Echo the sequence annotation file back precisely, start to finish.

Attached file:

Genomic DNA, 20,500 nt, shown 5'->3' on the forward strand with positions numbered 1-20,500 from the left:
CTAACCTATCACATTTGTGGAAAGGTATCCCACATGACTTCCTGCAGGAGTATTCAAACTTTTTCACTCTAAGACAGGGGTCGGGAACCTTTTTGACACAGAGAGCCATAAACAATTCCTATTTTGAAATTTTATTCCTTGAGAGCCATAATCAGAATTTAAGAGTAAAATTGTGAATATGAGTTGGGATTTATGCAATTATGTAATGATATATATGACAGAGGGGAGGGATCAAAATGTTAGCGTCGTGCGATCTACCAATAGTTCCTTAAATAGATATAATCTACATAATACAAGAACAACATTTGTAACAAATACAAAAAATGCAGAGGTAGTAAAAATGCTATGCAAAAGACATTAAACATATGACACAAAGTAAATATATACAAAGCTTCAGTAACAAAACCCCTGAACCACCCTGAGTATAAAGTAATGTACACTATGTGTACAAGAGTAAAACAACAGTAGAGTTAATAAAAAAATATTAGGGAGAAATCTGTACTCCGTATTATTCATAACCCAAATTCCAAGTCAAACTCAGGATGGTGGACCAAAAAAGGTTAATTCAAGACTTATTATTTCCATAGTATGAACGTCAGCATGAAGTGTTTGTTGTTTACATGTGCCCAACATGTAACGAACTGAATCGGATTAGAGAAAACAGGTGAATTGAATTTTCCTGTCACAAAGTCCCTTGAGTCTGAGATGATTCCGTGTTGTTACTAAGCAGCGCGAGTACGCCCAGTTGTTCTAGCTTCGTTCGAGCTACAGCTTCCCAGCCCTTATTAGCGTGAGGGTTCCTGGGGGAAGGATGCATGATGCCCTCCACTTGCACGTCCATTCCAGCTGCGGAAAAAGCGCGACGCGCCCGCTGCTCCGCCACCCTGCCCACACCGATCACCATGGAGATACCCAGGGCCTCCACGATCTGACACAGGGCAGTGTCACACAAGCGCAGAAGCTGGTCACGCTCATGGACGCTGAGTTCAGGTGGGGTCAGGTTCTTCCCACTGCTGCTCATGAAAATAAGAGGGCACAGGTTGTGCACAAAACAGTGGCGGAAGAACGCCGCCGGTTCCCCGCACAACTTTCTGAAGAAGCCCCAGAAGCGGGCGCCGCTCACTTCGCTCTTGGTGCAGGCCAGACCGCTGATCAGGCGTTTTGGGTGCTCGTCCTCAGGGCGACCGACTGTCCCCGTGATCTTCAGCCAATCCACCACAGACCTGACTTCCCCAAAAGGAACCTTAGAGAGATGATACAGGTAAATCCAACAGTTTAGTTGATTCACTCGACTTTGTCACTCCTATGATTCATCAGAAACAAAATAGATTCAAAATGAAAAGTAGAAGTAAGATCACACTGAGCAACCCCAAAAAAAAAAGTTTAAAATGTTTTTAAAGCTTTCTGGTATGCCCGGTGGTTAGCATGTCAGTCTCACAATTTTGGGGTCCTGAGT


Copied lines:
Genomic DNA, 20,500 nt, shown 5'->3' on the forward strand with positions numbered 1-20,500 from the left:
CTAACCTATCACATTTGTGGAAAGGTATCCCACATGACTTCCTGCAGGAGTATTCAAACTTTTTCACTCTAAGACAGGGGTCGGGAACCTTTTTGACACAGAGAGCCATAAACAATTCCTATTTTGAAATTTTATTCCTTGAGAGCCATAATCAGAATTTAAGAGTAAAATTGTGAATATGAGTTGGGATTTATGCAATTATGTAATGATATATATGACAGAGGGGAGGGATCAAAATGTTAGCGTCGTGCGATCTACCAATAGTTCCTTAAATAGATATAATCTACATAATACAAGAACAACATTTGTAACAAATACAAAAAATGCAGAGGTAGTAAAAATGCTATGCAAAAGACATTAAACATATGACACAAAGTAAATATATACAAAGCTTCAGTAACAAAACCCCTGAACCACCCTGAGTATAAAGTAATGTACACTATGTGTACAAGAGTAAAACAACAGTAGAGTTAATAAAAAAATATTAGGGAGAAATCTGTACTCCGTATTATTCATAACCCAAATTCCAAGTCAAACTCAGGATGGTGGACCAAAAAAGGTTAATTCAAGACTTATTATTTCCATAGTATGAACGTCAGCATGAAGTGTTTGTTGTTTACATGTGCCCAACATGTAACGAACTGAATCGGATTAGAGAAAACAGGTGAATTGAATTTTCCTGTCACAAAGTCCCTTGAGTCTGAGATGATTCCGTGTTGTTACTAAGCAGCGCGAGTACGCCCAGTTGTTCTAGCTTCGTTCGAGCTACAGCTTCCCAGCCCTTATTAGCGTGAGGGTTCCTGGGGGAAGGATGCATGATGCCCTCCACTTGCACGTCCATTCCAGCTGCGGAAAAAGCGCGACGCGCCCGCTGCTCCGCCACCCTGCCCACACCGATCACCATGGAGATACCCAGGGCCTCCACGATCTGACACAGGGCAGTGTCACACAAGCGCAGAAGCTGGTCACGCTCATGGACGCTGAGTTCAGGTGGGGTCAGGTTCTTCCCACTGCTGCTCATGAAAATAAGAGGGCACAGGTTGTGCACAAAACAGTGGCGGAAGAACGCCGCCGGTTCCCCGCACAACTTTCTGAAGAAGCCCCAGAAGCGGGCGCCGCTCACTTCGCTCTTGGTGCAGGCCAGACCGCTGATCAGGCGTTTTGGGTGCTCGTCCTCAGGGCGACCGACTGTCCCCGTGATCTTCAGCCAATCCACCACAGACCTGACTTCCCCAAAAGGAACCTTAGAGAGATGATACAGGTAAATCCAACAGTTTAGTTGATTCACTCGACTTTGTCACTCCTATGATTCATCAGAAACAAAATAGATTCAAAATGAAAAGTAGAAGTAAGATCACACTGAGCAACCCCAAAAAAAAAAGTTTAAAATGTTTTTAAAGCTTTCTGGTATGCCCGGTGGTTAGCATGTCAGTCTCACAATTTTGGGGTCCTGAGT